A controversial ordinance requiring panic buttons for hotel employees moved closer to law on Tuesday with the City Council voting 5-0 in favor, while four members walked out for the second time in protest.

The panic button ordinance to protect hotel housekeepers from sexual assault has been a source of contention for the nine-member council, with some members believing that its timing is a political ploy to confuse voters and prevent the passing of a similar effort called Measure WW, which appears on the Nov. 6 ballot.

Measure WW would require panic buttons in hotels with 50 rooms or more and also includes labor and workload provisions, such as limits on how much square footage a housekeeper can clean in one day. The measure has exemptions for unionized hotels.

The separate city ordinance requires panic buttons for all hotels and motels in the city but does not include the labor provisions and union exemptions.

Third District Councilwoman Suzie Price proposed the ordinance in September after she said she felt the labor provisions in Measure WW were politically motivated.

But the council members in favor of Measure WW—Rex Richardson, Jeannine Pearce, Lena Gonzalez and Roberto Uranga—believe the ordinance has its own political agenda. In a rare move, they walked out of a council meeting in protest last month.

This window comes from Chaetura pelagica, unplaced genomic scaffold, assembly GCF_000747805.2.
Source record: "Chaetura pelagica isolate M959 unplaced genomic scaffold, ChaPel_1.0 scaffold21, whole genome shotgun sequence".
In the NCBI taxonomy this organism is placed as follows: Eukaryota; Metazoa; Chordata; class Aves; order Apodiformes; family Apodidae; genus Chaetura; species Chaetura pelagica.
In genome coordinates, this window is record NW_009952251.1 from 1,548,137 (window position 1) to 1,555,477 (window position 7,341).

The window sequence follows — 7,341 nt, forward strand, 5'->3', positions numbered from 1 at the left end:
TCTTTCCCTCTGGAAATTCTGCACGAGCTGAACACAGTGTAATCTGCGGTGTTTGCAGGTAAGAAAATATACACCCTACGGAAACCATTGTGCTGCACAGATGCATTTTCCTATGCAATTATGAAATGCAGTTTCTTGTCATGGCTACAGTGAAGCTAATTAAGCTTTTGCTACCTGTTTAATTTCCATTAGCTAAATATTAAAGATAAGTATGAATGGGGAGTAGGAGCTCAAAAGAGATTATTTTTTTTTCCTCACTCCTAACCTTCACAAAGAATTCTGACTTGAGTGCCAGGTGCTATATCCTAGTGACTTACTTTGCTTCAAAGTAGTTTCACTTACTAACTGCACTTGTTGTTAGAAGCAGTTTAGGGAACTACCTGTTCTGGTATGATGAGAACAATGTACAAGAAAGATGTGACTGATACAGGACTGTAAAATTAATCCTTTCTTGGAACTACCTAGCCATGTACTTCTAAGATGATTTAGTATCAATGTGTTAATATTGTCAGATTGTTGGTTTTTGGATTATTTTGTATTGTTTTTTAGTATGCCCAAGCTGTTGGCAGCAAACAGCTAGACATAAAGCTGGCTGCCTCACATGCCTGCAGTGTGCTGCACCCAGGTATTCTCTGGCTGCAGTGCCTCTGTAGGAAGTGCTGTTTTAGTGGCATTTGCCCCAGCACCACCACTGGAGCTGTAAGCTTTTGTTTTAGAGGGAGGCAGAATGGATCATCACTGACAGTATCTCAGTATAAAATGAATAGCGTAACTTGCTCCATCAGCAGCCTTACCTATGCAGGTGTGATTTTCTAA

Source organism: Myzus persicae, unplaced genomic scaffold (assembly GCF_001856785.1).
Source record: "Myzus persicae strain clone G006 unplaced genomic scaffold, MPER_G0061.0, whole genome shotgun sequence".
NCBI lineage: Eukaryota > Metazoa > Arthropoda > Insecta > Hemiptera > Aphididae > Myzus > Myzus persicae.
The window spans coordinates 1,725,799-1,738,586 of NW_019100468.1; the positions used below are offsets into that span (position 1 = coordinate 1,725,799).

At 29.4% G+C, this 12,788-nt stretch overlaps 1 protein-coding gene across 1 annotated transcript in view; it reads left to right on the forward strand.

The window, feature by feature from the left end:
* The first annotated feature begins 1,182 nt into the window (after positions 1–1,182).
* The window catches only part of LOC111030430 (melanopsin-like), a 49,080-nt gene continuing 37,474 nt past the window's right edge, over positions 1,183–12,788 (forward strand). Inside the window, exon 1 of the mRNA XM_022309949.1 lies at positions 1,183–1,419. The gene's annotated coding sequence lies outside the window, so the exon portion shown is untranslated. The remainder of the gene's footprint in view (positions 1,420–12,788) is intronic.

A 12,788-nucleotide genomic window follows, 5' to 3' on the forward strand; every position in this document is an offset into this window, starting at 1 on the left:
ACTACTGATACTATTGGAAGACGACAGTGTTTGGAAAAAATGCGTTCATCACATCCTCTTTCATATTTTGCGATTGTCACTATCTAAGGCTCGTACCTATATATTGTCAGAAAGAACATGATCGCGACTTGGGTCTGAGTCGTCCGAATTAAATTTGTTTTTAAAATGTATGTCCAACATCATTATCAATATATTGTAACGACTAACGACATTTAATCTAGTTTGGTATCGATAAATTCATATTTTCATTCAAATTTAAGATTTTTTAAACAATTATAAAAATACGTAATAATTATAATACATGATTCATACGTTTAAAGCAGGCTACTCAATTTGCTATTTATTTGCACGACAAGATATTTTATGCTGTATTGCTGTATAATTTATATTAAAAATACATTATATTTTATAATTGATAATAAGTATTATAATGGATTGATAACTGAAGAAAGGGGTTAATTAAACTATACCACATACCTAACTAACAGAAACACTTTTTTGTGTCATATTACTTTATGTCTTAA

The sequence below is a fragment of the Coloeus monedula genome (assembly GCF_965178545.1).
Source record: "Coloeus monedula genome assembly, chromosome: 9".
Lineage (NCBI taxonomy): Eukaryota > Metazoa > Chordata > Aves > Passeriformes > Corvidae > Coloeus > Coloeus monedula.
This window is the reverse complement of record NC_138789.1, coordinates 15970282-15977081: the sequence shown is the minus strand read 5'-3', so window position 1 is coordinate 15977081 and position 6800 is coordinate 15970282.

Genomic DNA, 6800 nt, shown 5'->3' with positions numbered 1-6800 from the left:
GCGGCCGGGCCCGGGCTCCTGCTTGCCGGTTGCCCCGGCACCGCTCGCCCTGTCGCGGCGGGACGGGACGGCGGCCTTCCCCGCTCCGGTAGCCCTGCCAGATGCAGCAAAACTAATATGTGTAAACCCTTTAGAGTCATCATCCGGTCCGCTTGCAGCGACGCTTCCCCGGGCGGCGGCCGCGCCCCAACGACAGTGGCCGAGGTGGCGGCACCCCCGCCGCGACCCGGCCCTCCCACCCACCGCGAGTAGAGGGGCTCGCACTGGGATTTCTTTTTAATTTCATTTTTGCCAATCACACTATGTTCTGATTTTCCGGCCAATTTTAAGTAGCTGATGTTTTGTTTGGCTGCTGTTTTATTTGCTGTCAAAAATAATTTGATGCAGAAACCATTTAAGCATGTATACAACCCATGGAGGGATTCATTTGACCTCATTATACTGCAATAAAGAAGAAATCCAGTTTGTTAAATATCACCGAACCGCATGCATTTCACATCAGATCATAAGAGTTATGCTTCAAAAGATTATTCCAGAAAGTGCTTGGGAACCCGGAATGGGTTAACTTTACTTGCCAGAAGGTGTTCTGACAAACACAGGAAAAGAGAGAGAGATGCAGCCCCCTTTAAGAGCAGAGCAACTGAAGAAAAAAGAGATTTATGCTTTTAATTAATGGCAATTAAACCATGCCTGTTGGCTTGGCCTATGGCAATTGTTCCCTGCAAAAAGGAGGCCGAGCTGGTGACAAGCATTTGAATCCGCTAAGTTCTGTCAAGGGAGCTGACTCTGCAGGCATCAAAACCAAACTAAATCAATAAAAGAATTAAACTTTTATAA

The four did the same on Tuesday, choosing to walk out rather than vote.

Richardson said he’s received mailers stating that the city has passed a panic button ordinance ahead of the November election.

“The timing of this is all political,” Richardson said.

Pearce and Gonzalez said they were concerned that little outreach had been done on the economic impact to small hotels. Pearce noted that the ordinance doesn’t include workers who are subcontractors and has no protections against employer retaliation.

“This isn’t doing our housekeepers any good,” she said.

The tension escalated when Richardson asked to again go through each of the revisions to the ordinance, prompting Price to snap back.

“Sure, let’s do it. That will waste some more time,” she said. “Maybe then you can tell us some stories.”

Councilman Al Austin said he supported the ordinance because he’s focused on safety for housekeepers.

The ordinance will come back for a second reading and final approval by the city council in December. Hotels and motels would then have six months to provide the panic buttons.

A recent city study found that at least 11 hotels, comprising more than 3,200 rooms (52 percent of all hotel rooms in the city) already have panic buttons for housekeepers.

The Westin Long Beach has supplied panic buttons for its housekeepers for about two years, said Marco Castillo, director of housekeeping. Castillo said the devices attach to keychains and can sounds off a piercing alarm. They cost around $10 each.

“Our housekeepers like them and they say they feel a lot safer,” he said. “Fortunately, they haven’t had to use it.”

Westin director of housekeeping Marco Castillo shows a panic button for staff.

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